Durban — The Springboks are on high Eddie Jones alert as they look to end a three-game losing streak at Twickenham in their last game of the year.
Forwards coach Deon Davids says the Boks are on a high after their best performance of the year in beating Italy 63-21 in Genoa but he says the Boks know only too well that the wily Jones will have a trick or two up his sleeve on Saturday.
“Eddie is a very good coach, his record of producing shock results confirms that and he always has a few aces close to his chest,” Davids said from London. “It won’t be any different this week and we have to be spot on in how we execute our plans while being quick to react to what they produce.
“We are preparing for a very tough encounter but we will also have something up our sleeve and you will have to wait and see what we come up with.”
Jones produced rugby’s greatest-ever upset when he coached Japan to a victory over the Boks in Brighton in 2015. That was the World Cup hosted by England and when they could not get out of the group stages of their own World Cup, the RFU told Jones he could write his own cheque, and he has been head of the Red Rose army ever since.
The Boks have played England seven times since Jones took charge and the Australian is 4-3 up although he lost the big one, of course, in Yokohama in 2019.
One wonders what Jones said to his team at half-time last week when the All Blacks were walloping them off the park. There appeared to be no way the home team could come back but in the last minutes, they scored 19 unanswered points to draw 25-25 in one of the game’s most remarkable comebacks.
Love him or hate him Jones has an effect on people. He quite likes derailing the All Blacks, for example. England’s performance in ousting the Kiwis from the 2019 World Cup was masterful but for sheer ingenuity, I would go for the Wallabies’ shock World Cup semi-final win over the All Blacks in 2003 (when Jones was coaching Australia).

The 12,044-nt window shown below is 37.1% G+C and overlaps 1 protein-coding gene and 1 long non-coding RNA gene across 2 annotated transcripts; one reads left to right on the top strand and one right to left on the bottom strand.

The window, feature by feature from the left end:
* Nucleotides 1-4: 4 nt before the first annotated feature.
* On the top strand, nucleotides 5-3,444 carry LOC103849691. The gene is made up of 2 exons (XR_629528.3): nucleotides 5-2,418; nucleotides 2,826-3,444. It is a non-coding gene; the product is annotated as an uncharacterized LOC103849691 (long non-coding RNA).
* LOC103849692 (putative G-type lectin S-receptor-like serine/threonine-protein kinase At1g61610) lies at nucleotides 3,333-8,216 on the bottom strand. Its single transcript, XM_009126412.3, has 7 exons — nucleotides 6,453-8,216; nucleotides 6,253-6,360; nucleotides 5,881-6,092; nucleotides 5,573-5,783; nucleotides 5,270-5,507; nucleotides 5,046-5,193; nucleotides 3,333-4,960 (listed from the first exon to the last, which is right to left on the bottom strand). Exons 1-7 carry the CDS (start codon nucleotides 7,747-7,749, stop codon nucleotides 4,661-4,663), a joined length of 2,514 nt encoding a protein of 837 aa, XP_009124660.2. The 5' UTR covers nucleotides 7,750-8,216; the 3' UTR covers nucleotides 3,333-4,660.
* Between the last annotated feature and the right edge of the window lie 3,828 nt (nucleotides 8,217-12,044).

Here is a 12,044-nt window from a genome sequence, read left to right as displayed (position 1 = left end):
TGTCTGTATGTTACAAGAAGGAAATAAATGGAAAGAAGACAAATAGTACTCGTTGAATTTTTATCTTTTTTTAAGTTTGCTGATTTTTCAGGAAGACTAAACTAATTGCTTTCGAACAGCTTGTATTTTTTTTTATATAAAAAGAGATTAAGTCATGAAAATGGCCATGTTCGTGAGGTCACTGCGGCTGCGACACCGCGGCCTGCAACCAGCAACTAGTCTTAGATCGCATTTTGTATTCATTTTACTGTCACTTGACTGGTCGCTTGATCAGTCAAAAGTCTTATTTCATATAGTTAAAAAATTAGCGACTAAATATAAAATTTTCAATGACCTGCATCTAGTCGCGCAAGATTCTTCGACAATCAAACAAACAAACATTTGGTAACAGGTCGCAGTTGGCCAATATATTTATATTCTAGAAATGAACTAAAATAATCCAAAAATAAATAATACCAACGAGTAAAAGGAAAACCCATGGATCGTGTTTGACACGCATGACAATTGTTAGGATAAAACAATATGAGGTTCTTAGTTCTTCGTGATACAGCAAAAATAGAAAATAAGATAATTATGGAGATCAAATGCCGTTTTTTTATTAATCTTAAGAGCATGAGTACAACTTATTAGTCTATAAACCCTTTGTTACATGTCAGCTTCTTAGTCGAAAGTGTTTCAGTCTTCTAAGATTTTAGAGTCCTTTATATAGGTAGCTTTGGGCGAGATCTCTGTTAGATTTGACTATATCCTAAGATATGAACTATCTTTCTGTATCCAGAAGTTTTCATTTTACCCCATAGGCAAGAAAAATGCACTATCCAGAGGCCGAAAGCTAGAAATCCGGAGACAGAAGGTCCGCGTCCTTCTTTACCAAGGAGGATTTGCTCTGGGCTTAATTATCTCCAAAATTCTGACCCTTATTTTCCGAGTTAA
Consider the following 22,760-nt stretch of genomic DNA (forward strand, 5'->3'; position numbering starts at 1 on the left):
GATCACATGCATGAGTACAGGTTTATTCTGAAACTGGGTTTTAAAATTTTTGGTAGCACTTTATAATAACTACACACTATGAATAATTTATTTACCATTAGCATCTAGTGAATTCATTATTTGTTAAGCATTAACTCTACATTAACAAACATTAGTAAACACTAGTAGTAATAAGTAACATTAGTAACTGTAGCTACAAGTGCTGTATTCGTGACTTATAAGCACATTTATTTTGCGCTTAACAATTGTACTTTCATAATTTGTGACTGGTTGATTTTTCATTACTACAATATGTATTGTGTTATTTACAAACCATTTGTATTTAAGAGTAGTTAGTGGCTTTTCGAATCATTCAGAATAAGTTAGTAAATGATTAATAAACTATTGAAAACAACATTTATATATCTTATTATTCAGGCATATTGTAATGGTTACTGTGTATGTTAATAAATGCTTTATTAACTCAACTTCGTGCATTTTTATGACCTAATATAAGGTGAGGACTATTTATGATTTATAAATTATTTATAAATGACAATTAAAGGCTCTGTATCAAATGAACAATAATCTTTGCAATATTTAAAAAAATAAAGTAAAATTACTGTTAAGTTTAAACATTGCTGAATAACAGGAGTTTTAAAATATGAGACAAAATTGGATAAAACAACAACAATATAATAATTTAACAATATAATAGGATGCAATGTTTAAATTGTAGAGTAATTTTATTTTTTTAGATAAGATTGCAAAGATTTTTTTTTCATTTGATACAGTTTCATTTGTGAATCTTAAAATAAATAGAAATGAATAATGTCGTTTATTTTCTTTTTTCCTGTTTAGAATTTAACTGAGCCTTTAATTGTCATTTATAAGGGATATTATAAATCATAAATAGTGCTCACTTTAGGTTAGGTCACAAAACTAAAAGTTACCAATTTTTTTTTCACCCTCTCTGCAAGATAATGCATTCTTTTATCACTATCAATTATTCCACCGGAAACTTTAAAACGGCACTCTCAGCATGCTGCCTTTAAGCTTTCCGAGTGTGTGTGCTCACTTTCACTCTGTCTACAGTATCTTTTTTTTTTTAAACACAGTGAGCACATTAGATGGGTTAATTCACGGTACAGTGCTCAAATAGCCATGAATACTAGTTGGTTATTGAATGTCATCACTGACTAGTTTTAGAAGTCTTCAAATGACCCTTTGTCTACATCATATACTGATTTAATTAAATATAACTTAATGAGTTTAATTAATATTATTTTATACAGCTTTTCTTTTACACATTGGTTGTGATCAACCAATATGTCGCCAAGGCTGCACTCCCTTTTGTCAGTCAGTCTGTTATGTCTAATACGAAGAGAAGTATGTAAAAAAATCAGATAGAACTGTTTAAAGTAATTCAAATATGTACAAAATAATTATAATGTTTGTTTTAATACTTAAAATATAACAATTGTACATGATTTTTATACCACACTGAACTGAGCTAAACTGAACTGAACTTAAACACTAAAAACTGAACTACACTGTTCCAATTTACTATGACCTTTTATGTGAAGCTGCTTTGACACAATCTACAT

Jones’ encyclopedic rugby knowledge and incredible work ethic make him a very tough proposition. Many of his former assistants have said they could not wait to see the back of him because he is such a tough taskmaster.
Not that he cuts himself any slack. When he was the coach of Australia he pushed himself so hard that he ended up in hospital after a heart attack.
Davids says the England comeback has reminded the Boks just how much of a handful a team coached by Jones can be.
“It was a phenomenal comeback and it underlines how close the big teams are and how if one goes off the boil, the other can come right back. New Zealand have always been masters of the comeback and got a taste of their own medicine.
“The lesson is that it is never over until the last whistle at this level — both teams will fight right until the end and you can never ever switch off. You have to stay focussed.”